Enactive Arts Immersive Installation


The Enactive Arts group (EA) of the Arts, Media and Engineering (AME) program is composed of faculty and students representing the disciplines of Psychology, Dance, Music, Electrical Engineering, and Computer Science. The primary research goal of EA is to build an immersive, multimedia, interactive environment to encourage full-bodied expressive movement, improve current trends in human-computer interaction and enhance our understanding of the perception of visual and auditory feedback. EA group students, faculty, and invited guests will be showcasing new experimental works and interactive environments using motion capture technology. Stop by for a little while to view and participate in some of the works or stay the entire time to see them all. The members of the EA group will be available to answer questions about the works shown as well as discuss past and future projects developed by the EA group.

List of Work to be shown:

Hand Jabber

Hand Jabber is an interactive installation developed by Stjepan Rajko, Christopher Martinez, and Jessica Mumford. In this environment, two people will be able to "talk" by using their hands instead of their mouths. Using motion capture, each participant's upper-body movements will be tracked, which will then generate sounds that can speak for them. With Hand Jabber, participants can hear how their gestures affect their conversation with the other participants. Take turns, talk all at once, the choices are up to you.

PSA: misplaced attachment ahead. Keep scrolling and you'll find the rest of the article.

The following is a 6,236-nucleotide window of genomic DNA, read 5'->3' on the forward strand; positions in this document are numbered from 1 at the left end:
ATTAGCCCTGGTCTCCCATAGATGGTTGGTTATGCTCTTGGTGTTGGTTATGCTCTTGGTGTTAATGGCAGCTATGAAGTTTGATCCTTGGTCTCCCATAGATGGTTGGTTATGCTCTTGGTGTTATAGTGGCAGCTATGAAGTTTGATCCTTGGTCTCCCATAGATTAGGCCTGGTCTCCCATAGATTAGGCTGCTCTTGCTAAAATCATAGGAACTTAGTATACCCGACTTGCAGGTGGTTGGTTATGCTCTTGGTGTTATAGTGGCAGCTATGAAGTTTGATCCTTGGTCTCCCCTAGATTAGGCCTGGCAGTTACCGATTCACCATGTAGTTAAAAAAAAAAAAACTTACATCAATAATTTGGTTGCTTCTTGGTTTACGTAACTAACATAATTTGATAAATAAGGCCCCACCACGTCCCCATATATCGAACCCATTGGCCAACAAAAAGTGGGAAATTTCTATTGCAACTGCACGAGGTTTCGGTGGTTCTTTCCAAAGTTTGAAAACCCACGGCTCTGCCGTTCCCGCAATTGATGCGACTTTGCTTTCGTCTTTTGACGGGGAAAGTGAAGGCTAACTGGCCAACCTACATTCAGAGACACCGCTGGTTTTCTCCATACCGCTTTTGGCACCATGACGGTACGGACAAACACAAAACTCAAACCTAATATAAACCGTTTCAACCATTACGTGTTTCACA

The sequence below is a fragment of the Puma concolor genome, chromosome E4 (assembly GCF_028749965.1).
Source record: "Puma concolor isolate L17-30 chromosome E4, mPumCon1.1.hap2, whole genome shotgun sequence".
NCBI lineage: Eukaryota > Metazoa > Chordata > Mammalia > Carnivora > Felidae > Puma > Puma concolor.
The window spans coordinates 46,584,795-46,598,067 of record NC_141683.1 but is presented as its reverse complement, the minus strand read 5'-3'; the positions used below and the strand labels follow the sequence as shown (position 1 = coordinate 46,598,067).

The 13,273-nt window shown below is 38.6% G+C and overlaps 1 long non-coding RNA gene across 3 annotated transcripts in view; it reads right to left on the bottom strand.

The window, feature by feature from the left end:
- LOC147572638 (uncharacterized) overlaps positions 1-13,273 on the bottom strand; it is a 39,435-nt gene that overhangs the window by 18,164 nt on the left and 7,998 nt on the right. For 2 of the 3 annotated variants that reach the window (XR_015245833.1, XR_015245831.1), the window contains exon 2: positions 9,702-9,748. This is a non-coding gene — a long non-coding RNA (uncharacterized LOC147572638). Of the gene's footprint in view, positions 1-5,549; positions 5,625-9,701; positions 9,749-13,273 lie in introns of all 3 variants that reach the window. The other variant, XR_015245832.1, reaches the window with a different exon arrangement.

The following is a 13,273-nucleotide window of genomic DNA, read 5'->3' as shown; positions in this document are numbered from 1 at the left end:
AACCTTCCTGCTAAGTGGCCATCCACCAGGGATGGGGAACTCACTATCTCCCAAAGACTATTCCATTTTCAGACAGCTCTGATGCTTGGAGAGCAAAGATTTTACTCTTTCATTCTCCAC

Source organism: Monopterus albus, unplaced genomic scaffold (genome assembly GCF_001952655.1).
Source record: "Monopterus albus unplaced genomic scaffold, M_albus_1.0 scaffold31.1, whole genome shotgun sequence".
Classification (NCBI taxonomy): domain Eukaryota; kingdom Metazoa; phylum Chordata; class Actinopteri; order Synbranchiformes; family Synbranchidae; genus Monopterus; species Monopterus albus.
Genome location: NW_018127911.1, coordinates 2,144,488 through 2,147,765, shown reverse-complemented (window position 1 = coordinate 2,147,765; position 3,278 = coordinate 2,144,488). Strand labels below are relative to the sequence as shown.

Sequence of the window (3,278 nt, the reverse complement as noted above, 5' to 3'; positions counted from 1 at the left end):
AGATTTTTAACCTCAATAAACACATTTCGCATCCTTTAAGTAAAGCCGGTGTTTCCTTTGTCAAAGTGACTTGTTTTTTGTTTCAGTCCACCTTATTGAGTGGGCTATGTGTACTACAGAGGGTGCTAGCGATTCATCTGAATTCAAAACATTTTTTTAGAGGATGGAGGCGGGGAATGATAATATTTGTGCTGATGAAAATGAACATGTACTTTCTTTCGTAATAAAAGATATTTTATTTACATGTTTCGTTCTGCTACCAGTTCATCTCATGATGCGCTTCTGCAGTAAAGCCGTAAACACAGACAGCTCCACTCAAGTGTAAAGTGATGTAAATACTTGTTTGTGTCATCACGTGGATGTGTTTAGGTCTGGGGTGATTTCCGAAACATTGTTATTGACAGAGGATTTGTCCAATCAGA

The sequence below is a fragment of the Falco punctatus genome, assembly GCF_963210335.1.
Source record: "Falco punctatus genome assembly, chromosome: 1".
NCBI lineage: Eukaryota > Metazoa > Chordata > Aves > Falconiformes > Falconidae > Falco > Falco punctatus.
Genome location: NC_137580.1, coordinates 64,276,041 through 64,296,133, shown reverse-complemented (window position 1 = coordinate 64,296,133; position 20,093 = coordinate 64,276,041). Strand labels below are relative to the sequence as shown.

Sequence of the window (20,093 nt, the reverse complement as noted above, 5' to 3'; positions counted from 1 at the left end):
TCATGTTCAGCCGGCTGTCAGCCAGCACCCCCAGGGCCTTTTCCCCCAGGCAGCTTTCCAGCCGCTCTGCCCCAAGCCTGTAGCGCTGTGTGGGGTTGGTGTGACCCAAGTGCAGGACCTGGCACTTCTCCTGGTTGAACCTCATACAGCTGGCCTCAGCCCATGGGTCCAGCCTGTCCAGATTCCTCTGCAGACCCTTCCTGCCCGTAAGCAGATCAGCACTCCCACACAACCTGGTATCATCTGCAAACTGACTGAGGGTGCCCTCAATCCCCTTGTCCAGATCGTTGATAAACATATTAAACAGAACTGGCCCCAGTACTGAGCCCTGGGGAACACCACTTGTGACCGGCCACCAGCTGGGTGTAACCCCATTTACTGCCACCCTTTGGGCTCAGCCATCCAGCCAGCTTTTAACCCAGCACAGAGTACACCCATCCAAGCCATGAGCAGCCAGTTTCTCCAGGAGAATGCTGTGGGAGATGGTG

Enactive Environment

The Enactive Environment is an interactive installation environment that the Enactive Arts group has been developing over the past year and a half. In an effort to better understand the use of human movement as an expressive medium, we have begun to construct a multimedia interactive art system whose goal is to provide opportunities for fostering creativity, exploring embodied knowledge and information, and developing awareness of our own physicality. We have decided to focus our efforts with insight gained from Laban Movement Analysis (LMA). The LMA framework allows us to focus not on specific movements performed by a user, but on the quality of all movements that the user may perform. By understanding the user's movement quality, the system can then respond back and to the user through visual and audio feedback. Jessica Mumford will be demonstrating one visual/audio environment set within the Enactive Environment developed by Todd Ingalls, based on LMA ispired analysis implemented by Dilip Swaminathan.

Enactive Arts Group:



Text and Image reproduced from Enactive Arts group Wiki page with permission.